Getting Out the Vote Holding Fair Elections

 When it comes to running board elections in a condo or co-op community, the  biggest concern among those involved is making sure the elections are fair and  balanced and nobody has a reason to cry foul. Elections can be heated as it is,  so the voting process should run smoothly and without any hiccups.  

 Linda Chiarelli-Gibbs, president of Honest Ballot Association in Floral Park,  New York, remembers one extremely heated election she monitored where physical  fighting actually broke out. “It was bad,” she wryly recalls.  

 One of the most frequent dilemmas communities face is actually getting anybody  on to the ballot in the first place. “Robert Tierman, a partner with Litwin & Tierman, P.A., with offices in New York and New Jersey, remembers one co-op  that had a problem of getting shareholders who actually wanted to run for a  position on the board of directors. “This led to there not being an election; whoever wanted the position just got  it,” he says. “The board was not fully constituted and there was a vacancy for a whole year. No  major issues resulted from the situation but the board was less efficient and  effective.”  

 So is the term ‘fair election’ an oxymoron? Although unfair elections—where there have been broken voting machines or improper ballot counting—make front page news, the truth is that it’s not common for elections to be unfair, at least technically speaking. On the  other hand, it’s pretty easy to have a fair election for a co-op or condo board if these few  basic guidelines are followed.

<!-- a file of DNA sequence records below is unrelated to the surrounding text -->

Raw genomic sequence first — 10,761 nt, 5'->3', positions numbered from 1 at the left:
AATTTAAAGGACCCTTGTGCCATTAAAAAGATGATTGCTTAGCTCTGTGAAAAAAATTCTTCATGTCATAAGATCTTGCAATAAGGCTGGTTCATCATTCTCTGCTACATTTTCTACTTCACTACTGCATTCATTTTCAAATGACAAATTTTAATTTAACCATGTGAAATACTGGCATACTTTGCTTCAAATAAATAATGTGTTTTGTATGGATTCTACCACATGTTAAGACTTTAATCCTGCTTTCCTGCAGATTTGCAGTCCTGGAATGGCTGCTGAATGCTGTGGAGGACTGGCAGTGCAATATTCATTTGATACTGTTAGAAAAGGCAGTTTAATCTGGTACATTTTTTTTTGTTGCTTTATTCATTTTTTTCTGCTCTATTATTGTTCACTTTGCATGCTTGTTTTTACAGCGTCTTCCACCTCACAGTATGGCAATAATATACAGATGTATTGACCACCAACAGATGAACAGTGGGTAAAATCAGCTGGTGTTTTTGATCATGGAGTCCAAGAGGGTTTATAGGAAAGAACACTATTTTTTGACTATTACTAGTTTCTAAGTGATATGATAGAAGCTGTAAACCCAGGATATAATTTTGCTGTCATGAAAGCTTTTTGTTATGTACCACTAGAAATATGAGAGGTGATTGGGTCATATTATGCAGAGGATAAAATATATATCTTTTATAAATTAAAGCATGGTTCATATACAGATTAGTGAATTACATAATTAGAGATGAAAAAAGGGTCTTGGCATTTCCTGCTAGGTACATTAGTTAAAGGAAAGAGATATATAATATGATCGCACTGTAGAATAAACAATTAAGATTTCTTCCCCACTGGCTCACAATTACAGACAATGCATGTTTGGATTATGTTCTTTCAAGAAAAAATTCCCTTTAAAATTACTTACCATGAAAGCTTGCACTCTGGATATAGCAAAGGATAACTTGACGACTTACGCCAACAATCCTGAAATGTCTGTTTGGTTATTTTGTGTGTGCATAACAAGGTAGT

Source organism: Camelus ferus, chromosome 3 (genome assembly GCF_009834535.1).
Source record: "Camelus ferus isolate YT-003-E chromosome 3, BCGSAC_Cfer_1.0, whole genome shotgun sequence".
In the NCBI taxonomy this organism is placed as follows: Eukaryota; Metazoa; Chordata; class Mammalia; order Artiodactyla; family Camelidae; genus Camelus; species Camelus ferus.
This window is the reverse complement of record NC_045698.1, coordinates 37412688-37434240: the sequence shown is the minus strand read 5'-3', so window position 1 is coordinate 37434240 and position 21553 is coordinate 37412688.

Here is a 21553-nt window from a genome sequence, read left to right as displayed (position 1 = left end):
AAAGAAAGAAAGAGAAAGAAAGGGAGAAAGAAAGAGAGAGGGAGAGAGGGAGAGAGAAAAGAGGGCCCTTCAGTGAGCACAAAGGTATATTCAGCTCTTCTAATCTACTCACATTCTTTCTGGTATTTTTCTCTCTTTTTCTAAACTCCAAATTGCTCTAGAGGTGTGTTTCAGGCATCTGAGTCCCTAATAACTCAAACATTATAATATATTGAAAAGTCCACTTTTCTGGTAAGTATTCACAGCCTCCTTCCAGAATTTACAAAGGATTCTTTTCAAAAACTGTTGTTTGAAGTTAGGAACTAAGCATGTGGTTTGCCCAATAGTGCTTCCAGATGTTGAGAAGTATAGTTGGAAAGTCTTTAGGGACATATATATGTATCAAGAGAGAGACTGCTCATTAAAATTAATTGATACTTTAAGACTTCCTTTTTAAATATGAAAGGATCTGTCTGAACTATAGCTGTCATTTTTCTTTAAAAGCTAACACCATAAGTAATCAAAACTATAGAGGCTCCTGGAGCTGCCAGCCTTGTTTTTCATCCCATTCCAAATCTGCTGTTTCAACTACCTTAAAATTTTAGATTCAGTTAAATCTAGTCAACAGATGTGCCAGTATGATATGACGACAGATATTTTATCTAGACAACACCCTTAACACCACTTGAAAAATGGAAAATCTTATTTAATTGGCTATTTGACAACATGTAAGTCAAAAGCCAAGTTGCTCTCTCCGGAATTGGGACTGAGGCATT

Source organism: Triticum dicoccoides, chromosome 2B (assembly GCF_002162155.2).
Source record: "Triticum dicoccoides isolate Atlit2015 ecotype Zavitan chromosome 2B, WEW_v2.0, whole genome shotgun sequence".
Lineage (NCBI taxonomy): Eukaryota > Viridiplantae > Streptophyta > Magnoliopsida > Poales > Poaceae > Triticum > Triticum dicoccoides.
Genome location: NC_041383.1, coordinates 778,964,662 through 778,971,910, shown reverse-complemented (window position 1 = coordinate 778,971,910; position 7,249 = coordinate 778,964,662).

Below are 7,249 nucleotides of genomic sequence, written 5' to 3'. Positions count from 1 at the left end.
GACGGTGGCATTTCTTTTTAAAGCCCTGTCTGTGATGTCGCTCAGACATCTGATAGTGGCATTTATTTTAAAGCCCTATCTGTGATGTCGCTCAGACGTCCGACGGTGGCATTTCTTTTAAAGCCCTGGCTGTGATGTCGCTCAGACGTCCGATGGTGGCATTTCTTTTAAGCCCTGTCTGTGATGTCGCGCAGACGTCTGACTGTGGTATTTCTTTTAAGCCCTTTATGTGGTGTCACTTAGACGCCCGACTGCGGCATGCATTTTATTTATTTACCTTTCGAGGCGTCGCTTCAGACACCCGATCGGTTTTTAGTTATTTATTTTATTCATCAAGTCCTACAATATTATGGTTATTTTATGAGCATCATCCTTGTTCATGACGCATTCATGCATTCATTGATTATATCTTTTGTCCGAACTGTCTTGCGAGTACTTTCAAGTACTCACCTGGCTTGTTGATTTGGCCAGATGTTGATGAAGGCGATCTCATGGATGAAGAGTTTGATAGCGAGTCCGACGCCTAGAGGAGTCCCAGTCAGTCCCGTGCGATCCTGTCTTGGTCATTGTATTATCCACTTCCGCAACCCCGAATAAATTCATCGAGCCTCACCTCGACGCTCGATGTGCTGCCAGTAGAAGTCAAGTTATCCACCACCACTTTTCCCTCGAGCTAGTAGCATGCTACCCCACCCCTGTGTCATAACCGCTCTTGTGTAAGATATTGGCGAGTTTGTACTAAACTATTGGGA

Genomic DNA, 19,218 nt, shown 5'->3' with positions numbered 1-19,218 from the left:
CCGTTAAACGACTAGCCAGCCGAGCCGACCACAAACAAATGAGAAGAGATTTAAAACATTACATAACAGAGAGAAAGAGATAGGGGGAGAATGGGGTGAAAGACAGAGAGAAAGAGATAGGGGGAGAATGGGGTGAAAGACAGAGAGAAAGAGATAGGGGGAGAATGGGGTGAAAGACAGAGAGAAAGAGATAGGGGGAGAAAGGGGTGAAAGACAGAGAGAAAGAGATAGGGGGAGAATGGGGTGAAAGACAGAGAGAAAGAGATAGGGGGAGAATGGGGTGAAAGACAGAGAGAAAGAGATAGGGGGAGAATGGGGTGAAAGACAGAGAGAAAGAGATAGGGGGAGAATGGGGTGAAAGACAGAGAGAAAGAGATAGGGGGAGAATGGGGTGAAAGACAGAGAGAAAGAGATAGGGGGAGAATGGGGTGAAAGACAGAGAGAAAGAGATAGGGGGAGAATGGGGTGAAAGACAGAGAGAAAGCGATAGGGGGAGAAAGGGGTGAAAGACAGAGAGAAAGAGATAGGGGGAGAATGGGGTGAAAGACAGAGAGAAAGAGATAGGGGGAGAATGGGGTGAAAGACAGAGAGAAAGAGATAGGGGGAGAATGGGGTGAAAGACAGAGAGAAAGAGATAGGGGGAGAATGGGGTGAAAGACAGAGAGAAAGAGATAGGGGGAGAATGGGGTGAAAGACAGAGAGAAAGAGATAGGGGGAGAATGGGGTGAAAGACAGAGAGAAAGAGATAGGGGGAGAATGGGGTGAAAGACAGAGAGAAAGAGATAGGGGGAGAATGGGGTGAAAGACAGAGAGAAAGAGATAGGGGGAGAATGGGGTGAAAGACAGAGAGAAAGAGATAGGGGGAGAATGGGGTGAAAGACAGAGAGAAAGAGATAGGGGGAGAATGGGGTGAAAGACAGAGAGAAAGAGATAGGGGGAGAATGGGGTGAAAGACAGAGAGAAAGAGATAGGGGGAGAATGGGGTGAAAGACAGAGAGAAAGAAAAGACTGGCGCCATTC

Follow the Bylaws

 Check the bylaws to find out how often your elections should be held, and when.  Typically, elections are held annually and owners must be given notice of when  they are eligible for nomination and the date of the actual election. “New York law requires that an election be held each year,” says Aaron Shmulewitz, partner at Belkin Burden Wenig & Goldman LLP in Manhattan. He adds that the majority of buildings have all seats  up simultaneously but a small minority have implemented staggered terms in  which only some seats are up each year. “A staggered term system is viewed as maintaining continuity and “institutional memory”—it prevents the entire board from being swept out at one time. Creating a  staggered term system would require a vote of apartment owners, whether in a  co-op or a condo,” he explains.  


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